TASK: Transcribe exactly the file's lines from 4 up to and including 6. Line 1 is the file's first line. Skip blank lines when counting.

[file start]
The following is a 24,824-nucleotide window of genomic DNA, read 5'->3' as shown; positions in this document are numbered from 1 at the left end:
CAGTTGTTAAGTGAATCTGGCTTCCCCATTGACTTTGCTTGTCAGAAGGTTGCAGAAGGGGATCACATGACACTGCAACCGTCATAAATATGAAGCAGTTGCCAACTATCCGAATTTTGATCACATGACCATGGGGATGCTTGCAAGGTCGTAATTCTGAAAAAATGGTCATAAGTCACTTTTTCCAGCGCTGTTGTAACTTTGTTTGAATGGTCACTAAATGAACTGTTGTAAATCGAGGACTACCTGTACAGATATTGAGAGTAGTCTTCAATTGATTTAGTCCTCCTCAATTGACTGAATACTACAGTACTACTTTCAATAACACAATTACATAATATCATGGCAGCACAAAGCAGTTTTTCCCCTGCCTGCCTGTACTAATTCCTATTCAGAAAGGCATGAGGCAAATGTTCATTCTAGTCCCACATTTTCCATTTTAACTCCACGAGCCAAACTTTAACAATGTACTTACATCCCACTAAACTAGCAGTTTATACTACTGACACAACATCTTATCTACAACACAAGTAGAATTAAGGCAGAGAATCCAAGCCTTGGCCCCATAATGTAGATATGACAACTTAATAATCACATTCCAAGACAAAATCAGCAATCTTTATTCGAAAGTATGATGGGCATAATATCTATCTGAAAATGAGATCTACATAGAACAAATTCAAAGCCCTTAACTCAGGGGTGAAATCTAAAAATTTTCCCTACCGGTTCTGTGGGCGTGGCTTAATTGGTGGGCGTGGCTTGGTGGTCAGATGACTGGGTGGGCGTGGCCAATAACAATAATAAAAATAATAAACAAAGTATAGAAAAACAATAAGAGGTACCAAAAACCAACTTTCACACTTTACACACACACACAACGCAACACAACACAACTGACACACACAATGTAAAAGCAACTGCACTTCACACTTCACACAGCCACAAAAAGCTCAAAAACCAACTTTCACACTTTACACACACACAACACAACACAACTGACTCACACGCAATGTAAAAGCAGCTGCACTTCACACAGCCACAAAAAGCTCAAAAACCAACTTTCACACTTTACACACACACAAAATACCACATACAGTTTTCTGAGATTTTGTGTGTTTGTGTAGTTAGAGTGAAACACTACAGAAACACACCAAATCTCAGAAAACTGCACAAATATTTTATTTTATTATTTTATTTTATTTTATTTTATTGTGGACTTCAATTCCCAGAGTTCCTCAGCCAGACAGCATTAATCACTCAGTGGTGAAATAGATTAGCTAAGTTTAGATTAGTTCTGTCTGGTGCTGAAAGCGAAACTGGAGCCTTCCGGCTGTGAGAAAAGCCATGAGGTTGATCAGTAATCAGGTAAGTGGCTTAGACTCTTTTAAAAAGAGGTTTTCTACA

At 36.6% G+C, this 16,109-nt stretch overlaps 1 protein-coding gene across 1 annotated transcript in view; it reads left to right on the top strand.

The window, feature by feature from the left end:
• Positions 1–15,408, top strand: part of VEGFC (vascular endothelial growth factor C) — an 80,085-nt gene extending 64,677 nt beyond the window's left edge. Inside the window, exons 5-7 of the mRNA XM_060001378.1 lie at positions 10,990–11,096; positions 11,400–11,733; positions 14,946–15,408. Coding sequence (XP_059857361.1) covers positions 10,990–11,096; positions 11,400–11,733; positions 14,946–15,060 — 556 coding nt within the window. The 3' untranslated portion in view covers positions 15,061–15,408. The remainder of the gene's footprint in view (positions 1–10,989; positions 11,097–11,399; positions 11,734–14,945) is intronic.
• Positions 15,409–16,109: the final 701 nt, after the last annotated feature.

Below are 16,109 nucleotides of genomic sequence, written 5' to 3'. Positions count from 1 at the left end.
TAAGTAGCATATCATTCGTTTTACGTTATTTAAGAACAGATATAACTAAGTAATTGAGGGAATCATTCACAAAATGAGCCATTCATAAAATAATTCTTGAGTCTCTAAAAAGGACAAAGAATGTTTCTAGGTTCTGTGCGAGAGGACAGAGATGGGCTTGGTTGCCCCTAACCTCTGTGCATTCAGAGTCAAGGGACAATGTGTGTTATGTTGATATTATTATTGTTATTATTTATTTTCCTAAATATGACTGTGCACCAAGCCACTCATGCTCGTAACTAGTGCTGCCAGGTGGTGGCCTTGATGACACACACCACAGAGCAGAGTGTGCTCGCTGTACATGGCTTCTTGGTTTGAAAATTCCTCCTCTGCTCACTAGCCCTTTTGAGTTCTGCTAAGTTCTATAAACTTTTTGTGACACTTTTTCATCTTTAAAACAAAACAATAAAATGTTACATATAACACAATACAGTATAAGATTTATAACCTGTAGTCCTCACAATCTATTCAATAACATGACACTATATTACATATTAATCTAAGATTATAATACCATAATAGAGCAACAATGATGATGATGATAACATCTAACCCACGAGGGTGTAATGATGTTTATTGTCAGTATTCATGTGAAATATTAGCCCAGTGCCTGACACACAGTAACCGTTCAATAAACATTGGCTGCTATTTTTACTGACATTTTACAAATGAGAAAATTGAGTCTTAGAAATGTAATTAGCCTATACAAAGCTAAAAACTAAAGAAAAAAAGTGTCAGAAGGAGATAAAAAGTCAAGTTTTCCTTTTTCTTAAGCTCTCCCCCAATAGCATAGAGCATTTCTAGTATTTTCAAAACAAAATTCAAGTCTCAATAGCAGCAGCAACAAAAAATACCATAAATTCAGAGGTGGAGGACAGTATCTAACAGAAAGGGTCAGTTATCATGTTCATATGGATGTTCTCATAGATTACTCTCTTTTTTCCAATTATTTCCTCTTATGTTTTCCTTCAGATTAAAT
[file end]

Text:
The window, feature by feature from the left end:
• Positions 1–15,408, top strand: part of VEGFC (vascular endothelial growth factor C) — an 80,085-nt gene extending 64,677 nt beyond the window's left edge. Inside the window, exons 5-7 of the mRNA XM_060001378.1 lie at positions 10,990–11,096; positions 11,400–11,733; positions 14,946–15,408. Coding sequence (XP_059857361.1) covers positions 10,990–11,096; positions 11,400–11,733; positions 14,946–15,060 — 556 coding nt within the window. The 3' untranslated portion in view covers positions 15,061–15,408. The remainder of the gene's footprint in view (positions 1–10,989; positions 11,097–11,399; positions 11,734–14,945) is intronic.
• Positions 15,409–16,109: the final 701 nt, after the last annotated feature.